BIM-FM for HealthcareFacilities ManagementKey Strategic ConsiderationsAdoption of Building Information Modeling (“BIM”) te...
PRE-PLANNING: TWO KEY QUESTIONS                                                                                   The seco...
I.	       Clearly Defining Asset Management Goals and Objectives                 In order to be truly effective and set th...
In addition to selecting appropriate pilot project(s) for              Owners looking to gain the most from an enterprise-...
B IM- F M BU D G E T                                                                 In addition to the costs associated w...
BIM IN PRACTICE                                                                                               Significantl...
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BIM-FM for Healthcare Facilities Management


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Due to the many benefits inherent in Building Information Modeling (“BIM”) and Virtual Design and Construction (“VDC”), these practices are on the rise in major healthcare facilities projects. Much like any other large project, the devil is in the details and success often relies on efficient planning.

Navigant’s Jay Dougherty outlines several strategic considerations that healthcare facility owners can utilize to develop a scalable, flexible and realistic BIM-FM implementation strategy. Read BIM-FM for Healthcare Facilities Management – Key Strategic Considerations.

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BIM-FM for Healthcare Facilities Management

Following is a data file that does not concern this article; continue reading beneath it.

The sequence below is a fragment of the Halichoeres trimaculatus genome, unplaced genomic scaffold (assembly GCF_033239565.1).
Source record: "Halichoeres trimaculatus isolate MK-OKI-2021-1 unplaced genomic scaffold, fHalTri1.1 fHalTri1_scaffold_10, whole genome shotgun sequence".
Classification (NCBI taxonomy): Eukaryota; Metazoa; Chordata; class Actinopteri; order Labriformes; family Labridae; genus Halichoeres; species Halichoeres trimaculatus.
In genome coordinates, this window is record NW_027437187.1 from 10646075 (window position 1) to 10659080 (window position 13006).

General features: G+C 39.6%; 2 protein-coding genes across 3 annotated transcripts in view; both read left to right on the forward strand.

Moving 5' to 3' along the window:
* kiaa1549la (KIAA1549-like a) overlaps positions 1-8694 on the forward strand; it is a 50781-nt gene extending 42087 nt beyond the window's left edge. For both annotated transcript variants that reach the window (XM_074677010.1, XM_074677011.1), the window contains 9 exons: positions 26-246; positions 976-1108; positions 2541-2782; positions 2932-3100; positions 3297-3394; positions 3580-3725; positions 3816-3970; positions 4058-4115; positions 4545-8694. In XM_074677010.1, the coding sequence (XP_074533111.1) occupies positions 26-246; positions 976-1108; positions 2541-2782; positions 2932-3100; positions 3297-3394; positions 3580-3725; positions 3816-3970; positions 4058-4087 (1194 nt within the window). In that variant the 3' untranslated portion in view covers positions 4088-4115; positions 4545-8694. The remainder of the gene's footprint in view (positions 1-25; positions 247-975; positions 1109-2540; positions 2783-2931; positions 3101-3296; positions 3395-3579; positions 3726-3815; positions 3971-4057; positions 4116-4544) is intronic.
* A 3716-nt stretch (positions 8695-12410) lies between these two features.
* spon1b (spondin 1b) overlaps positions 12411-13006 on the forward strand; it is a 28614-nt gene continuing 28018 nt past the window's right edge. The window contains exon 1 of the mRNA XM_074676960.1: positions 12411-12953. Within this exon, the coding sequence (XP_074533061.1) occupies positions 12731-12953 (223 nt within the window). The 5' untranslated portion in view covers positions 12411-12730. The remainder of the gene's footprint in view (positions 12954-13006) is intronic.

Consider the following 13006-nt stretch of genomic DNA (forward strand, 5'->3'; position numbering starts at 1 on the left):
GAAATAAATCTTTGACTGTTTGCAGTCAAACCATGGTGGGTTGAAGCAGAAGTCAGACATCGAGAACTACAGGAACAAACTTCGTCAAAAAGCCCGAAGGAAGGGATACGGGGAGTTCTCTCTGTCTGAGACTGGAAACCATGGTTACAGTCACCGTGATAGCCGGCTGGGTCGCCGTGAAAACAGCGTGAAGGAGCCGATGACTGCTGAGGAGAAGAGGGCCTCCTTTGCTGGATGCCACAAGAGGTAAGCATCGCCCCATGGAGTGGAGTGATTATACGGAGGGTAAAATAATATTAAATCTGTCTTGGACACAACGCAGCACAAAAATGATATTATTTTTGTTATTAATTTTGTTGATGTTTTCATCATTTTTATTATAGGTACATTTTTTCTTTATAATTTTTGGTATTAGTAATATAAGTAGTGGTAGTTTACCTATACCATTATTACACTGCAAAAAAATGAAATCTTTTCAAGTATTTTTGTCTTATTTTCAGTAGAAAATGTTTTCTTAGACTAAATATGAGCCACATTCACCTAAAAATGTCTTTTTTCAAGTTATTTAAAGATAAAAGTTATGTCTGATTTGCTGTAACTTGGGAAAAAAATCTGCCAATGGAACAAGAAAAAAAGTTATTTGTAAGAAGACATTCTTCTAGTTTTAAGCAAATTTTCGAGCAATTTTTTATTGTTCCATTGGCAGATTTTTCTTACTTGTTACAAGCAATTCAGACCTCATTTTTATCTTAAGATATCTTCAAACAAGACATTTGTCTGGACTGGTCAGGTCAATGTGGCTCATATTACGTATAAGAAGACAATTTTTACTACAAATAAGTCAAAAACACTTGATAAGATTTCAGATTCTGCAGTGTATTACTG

1. 1. BIM-FM for HealthcareFacilities ManagementKey Strategic ConsiderationsAdoption of Building Information Modeling (“BIM”) technologies and Virtual Design CONTACT »and Construction (“VDC”) practices has skyrocketed over the last decade. Two Jay Dougherty, LEED APrecent surveys, one by McGraw-Hill and another by Mortenson Construction, pres- 215.832.4428ent compelling findings about the overall construction industry and the healthcare jay.dougherty@navigant.comindustry, respectively.McGraw-Hill’s research, the most recent issue of a 5-year compendium on BIM,notes that the percentage of design and construction companies using BIM has navigant.comjumped from 17% in 2007 to 71% in 2012. Respondents to this survey report BIM/VDCas enabling, “…better profits, more accurate documentation, less rework…fewerclaims”. The report also points out that for the first time ever, more contractors (74%)are using BIM than architects (70%).1In their survey of healthcare administrators, facilities leaders, architects and aca-demics, Mortenson Construction reported that over 60% of respondents cited BIMand VDC as best practice tools that are “always” or “usually” in major healthcarefacilities projects.2 Echoing the McGraw-Hill survey, respondents to the Mortensonsurvey note that BIM/VDC enhances team collaboration and integration, results inbetter design, improves design process efficiency, and improves construction pro-cess efficiency. Perhaps most significant within the Mortensen survey was the highpercentage of respondents affirming the power of BIM/VDC to provide a value-added tool for future facility management. The downstream value of BIM/VDC-en-abled facilities management is further validated in research published in the Jour-nal of Construction Engineering and Management.3For healthcare Owners, several factors play into the success of a BIM/VDC project.Key among these are the time and effort taken prior to contract execution to un-derstand the BIM-to-Facilities Management (“BIM-FM”) goals and objectives of thehealthcare Owner. Without this up-front planning process, BIM-FM is destined to fail– a result of not defining the scope of the Owner’s specific BIM data requirements,failing to contractually require that scope in BIM clauses, and not actively manag-ing compliance of the project team against the Owner’s BIM-FM requirements.1 “The Business Value of BIM in North America; Multi-Year Trend Analysis and User Ratings (2007-2012)” McGraw-Hill, 2012.2 “Healthcare Industry and Design Trends” Mortenson Construction, January 20133 “Application Areas and Data Requirements for BIM-Enabled Facilities Management” B. Becerik-Gerber, et. al.; Journal of Construction Engineering and Management. March 2012.1 | PE RS P E CTI V E S B I M for Healthcare Facilities Management